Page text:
by Thomas Davis
A Spenserian Sonnet
Hunched down beside a woodpile, ebony,
In shadows from the cedars overhead,
The raven blinked black eyes, its dishabille
Of feathers rustling, stirring up a dread
So dark it seemed as if it called up from the dead
White wisps of spirits buried in the snow.
The raven hopped on top the woodpile, head
Cocked, moving like a dancer in a show,
A shadows’ shadow pantomiming woe.
Dawn’s darkness deepened as the raven leaped
Into the sky and hovered as the glow
Of blood-light saturated earth and seeped
Into the raven’s eyes, it’s dance undone
Until its beak croaked out the blazing sun.
He sank into the raven’s eyes.
Their surface sheen reflected snow
Back at the whiteness of the skies.
A concave warp of vertigo
Unshrouded mice in tunnels cached
From clawing eyes that beaked black wings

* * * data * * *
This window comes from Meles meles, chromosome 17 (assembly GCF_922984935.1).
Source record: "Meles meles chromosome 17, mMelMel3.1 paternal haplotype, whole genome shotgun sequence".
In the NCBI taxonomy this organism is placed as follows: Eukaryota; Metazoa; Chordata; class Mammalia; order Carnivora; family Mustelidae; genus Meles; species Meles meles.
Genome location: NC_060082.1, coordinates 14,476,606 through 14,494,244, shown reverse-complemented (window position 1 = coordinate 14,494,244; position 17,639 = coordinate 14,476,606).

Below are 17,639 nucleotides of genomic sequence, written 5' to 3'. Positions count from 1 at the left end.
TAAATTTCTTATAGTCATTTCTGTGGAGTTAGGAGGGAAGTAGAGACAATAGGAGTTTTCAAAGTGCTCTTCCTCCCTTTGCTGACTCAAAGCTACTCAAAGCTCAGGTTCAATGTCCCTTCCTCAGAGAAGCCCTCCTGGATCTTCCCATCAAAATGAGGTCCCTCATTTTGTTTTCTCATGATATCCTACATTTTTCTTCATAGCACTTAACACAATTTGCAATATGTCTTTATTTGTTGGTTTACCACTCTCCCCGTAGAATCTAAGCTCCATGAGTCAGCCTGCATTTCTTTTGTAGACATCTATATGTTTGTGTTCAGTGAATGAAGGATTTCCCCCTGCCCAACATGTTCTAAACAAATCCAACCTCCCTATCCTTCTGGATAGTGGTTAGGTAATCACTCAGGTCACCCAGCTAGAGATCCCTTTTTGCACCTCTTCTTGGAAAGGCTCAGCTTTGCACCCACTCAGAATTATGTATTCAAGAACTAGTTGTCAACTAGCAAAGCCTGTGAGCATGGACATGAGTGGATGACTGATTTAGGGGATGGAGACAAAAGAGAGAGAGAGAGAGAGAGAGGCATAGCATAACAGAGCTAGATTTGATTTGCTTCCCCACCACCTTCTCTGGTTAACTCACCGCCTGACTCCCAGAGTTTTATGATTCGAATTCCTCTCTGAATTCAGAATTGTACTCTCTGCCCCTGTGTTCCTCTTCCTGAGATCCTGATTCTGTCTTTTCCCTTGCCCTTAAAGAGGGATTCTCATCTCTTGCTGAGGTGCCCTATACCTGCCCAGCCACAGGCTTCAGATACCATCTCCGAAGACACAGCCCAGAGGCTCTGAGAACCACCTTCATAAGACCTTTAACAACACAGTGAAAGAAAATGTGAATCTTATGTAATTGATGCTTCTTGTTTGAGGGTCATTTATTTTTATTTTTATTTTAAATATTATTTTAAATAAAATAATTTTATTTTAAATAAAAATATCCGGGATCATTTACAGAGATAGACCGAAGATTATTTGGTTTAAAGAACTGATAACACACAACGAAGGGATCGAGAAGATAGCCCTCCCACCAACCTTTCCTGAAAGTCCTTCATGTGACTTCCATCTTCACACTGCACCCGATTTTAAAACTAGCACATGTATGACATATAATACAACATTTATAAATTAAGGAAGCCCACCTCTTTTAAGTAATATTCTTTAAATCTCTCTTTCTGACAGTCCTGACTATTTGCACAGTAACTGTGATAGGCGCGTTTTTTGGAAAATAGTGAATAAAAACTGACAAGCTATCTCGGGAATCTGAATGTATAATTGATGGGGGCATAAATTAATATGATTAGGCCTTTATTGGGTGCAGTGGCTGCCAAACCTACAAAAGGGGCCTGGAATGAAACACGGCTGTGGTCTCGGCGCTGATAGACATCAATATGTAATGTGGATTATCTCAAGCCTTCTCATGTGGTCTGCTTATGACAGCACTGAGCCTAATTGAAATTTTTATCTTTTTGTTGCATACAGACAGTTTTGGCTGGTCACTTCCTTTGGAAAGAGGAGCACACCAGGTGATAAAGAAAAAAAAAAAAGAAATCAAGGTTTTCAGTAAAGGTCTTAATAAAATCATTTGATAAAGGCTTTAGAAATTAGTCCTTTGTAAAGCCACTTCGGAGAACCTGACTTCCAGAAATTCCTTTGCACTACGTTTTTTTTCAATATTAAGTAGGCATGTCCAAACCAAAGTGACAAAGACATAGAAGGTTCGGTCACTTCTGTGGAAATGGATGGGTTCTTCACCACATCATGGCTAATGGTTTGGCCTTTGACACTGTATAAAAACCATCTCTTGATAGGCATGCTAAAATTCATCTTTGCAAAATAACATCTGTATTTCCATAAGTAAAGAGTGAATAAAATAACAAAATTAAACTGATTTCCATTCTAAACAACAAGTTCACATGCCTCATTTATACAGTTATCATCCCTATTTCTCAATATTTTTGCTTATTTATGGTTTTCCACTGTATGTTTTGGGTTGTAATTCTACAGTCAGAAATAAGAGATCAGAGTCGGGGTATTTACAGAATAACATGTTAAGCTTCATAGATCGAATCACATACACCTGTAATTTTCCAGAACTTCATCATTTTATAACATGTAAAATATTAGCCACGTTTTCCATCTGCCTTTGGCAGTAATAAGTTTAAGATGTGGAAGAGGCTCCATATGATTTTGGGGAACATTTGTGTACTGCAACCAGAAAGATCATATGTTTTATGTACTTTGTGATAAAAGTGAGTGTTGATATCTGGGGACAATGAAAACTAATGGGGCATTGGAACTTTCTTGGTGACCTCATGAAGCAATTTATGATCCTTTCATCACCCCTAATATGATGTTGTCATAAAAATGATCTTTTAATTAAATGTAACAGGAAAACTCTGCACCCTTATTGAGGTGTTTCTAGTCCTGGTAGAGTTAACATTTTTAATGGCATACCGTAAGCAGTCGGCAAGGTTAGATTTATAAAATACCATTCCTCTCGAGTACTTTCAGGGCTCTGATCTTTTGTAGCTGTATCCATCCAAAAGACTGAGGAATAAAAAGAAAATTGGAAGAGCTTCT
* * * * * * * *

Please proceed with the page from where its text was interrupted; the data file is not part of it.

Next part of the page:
Above the scurrying that snatched
Blood past the raven’s ravenings.
Inside his heart black feathers stirred
Into his hands, his human life.
A crucible croaked from the bird,
Its blood inside his blood a knife
That tunneled black rimmed raven eyes
Into a cedar block that pulsed with wings
And raucous swells of clawing cries
That made the forest’s stillness sing.
He shrugged his spirit from the bird
And left it listening to snow.
He walked through darkness, undeterred
By failing light, the silver glow
Of moonlight through the limbs of trees.
Outside the house he stopped and stared
At birds he’d carved into the eaves.
In rooms, on fence posts wings were flared
As birdsong choired cacophony
Into the silence of the night.
The house moved, spirit-fantasy
Of birds eternally in flight.
Note: This poet is a companion to “Encounter with a Gray Morph Owl.” The idea came from an essay by Norbert Blei in “Door Way, the People in the Landscape.”
by Ethel Mortenson Davis
Raven is a kicker.
He loves to have fun—
nose dives in the sky,
rides the sixty mile an hour winds,
sliding over the Santa Fe railroad
coming from California
and over highway 40
as the semis roll by.
Raven loves to make someone his joke—
sneaks up on his buddies
and scares them to death.
Smart old cuss too.
I saw him flying
with a pop can in his beak,
heading west toward Gallup.
He’ll do well.
They pay seventy cents a pound.
This photo was taken on November 15, 2009 by Alazanto, Kevin Davis, our son.